UPDATE: If you are looking for a modern performance model with similar performance, check out the Serious Player Only Player 1.
Traction – Inconsistent. That is simply the best way that I can describe the Kobe 11’s traction. They gripped on courts I usually have issues with, and they didn’t grip on courts I normally don’t have issues with. Why? Man, I wish I knew.
What I can tell you is that the flat little nubs along the outsole are dust collectors, and still would be dust collectors if the rubber were solid versus translucent due to the pattern itself, not the rubber. I can also tell you that the weird spine that travels down the middle of the outsole saves the shoe when traction is less than desirable. That section grips when the other section doesn’t. So, the more force that is applied the better that section will bite the floor.
But why exactly does the traction work well on some courts versus other courts…I really wish I had an answer for you. The only thing that I can guess is that the rubber compound used is just more compatible with certain floors/ finishes than others. How will you know which floors the shoes will be compatible with? There is only one way to find out, and you’ll have to buy the shoes in order to do so. Hopefully your local retailer(s) have a good return policy in place — even if the shoe is worn — because this is an unfortunate circumstance. It’s not the worst traction I’ve ever had, it’s just very inconsistent.
Cushion – Much improved from the Kobe 10, the Kobe 11 is very comfortable. This is probably the most comfortable drop-in midsole since the Kobe 7. Comfort as in cushion, let’s not talk about what the Kobe 7’s midsoles did to my feet. The Lunarlon protects against grounded impact while providing excellent court feel and mobility. Their large volume heel Zoom Air unit pretty much does the same thing, but utilizes Air instead of Foam. Now, I will nitpick a bit here. I’m not a fan of the setup that was provided with the shoe, and I haven’t been a fan of this bottom-loaded heel Zoom setup since the 7.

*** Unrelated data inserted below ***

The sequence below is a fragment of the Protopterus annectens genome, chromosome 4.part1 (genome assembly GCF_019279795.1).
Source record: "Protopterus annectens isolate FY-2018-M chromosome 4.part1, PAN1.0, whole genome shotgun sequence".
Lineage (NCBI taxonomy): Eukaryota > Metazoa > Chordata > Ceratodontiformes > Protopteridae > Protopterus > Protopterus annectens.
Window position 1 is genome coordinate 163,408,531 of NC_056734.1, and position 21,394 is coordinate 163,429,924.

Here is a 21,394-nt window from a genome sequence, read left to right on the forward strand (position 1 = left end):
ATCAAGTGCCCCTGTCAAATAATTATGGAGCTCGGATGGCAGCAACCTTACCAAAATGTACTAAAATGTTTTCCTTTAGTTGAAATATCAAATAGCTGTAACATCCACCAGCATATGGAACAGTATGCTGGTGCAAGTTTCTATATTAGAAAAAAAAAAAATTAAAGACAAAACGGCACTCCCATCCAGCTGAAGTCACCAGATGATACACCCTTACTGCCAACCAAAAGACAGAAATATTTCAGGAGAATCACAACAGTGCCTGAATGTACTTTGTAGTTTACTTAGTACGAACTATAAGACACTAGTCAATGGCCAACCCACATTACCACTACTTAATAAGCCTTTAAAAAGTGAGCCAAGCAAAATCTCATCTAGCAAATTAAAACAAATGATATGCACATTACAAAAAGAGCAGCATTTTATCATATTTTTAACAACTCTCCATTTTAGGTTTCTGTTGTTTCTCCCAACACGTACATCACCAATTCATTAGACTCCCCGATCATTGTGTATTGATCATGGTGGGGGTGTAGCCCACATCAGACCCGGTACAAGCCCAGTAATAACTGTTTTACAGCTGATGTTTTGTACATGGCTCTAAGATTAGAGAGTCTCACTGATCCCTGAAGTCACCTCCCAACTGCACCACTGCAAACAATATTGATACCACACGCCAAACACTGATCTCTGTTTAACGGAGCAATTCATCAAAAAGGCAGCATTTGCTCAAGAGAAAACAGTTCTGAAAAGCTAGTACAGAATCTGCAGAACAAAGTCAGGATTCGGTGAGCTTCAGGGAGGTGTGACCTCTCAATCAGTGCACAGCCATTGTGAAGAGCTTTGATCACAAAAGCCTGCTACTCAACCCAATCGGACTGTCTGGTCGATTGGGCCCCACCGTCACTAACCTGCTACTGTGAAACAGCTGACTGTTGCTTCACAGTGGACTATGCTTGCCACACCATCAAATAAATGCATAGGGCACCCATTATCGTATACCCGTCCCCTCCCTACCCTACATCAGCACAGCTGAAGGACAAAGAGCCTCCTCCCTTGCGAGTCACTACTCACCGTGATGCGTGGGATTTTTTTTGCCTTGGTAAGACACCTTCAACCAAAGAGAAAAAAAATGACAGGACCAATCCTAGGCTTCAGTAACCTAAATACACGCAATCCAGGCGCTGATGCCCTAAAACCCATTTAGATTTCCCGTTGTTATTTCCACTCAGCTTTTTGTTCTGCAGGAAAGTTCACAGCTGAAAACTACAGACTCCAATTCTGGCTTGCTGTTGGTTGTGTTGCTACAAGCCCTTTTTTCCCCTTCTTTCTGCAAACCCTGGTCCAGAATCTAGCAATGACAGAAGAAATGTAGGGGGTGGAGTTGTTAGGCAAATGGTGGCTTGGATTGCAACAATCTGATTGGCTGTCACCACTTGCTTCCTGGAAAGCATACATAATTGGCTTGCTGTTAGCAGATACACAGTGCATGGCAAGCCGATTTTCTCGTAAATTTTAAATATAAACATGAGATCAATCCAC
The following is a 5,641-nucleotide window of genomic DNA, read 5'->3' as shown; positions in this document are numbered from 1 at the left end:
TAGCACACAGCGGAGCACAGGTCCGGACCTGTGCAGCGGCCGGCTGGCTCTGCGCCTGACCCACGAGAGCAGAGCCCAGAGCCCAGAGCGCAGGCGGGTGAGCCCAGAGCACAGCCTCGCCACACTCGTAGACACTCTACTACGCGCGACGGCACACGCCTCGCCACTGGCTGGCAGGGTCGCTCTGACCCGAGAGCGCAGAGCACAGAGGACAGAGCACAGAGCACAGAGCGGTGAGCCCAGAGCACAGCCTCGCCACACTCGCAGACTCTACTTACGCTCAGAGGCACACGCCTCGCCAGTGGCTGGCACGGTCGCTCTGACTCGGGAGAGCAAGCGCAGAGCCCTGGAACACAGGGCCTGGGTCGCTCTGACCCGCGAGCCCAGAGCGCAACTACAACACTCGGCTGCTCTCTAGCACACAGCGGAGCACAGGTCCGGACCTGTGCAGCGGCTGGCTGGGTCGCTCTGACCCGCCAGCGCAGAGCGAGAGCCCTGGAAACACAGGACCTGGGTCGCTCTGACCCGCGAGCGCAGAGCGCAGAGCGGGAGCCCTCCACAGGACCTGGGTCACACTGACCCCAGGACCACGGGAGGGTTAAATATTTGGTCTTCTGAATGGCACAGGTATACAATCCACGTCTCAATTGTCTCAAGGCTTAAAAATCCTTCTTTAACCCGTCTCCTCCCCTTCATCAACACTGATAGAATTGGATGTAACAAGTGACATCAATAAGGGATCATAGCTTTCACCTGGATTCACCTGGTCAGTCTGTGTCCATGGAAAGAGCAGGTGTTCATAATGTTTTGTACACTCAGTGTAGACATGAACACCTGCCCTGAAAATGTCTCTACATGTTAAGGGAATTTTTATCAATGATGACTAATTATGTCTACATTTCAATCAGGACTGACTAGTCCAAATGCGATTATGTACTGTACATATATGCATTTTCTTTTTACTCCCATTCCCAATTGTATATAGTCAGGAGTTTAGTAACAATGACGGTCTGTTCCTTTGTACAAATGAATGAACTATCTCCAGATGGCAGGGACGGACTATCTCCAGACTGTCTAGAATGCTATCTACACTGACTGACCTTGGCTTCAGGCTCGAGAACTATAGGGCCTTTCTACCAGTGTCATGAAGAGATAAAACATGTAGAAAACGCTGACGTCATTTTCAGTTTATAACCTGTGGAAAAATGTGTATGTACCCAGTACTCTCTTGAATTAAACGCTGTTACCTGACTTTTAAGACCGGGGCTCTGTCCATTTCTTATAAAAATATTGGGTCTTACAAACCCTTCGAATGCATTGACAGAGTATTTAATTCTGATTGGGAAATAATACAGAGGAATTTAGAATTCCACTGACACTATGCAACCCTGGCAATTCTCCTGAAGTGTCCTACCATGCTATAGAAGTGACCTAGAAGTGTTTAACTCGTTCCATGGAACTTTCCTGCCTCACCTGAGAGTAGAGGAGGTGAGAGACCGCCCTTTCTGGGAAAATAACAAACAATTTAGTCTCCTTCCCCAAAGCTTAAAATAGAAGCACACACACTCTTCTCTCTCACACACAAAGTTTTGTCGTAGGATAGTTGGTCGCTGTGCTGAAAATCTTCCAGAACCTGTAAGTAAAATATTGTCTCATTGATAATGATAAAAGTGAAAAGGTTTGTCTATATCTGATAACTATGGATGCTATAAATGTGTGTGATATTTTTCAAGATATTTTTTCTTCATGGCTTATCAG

Will other midsole setups be available with coming releases? Not sure. As of now, the only place where you can get an additional midsole cushion setup is on NIKEiD. Hopefully they allow the midsoles to be sold separately, or even with other upcoming colorways. But for now…you can only get them on NIKEiD.
My personal choice would be a more consistent cushion setup in terms in fluidity and transition. I always feel as if my heel sinks into the rear of the shoe. For me, that isn’t the best feeling; I’d rather have full Lunarlon or full Zoom Air. Again, both of these setups are available…but at a very high price. Some may really enjoy the combo setup, but for me personally, I don’t enjoy how it feels while playing. Casually, I think it’s great — on-court is another story.
Materials – FlyKnit is used, and it’s almost executed perfectly this time around. It’s not raw FlyKnit. It’s not infused with glue either. They threaded TPU strands — or what I like to call fishing line — throughout the knit. This provides the flexibility that one expects from FlyKnit, but provides a lot of structure and support. There are pros and cons to doing things this way, and the pros outweigh the cons at this point.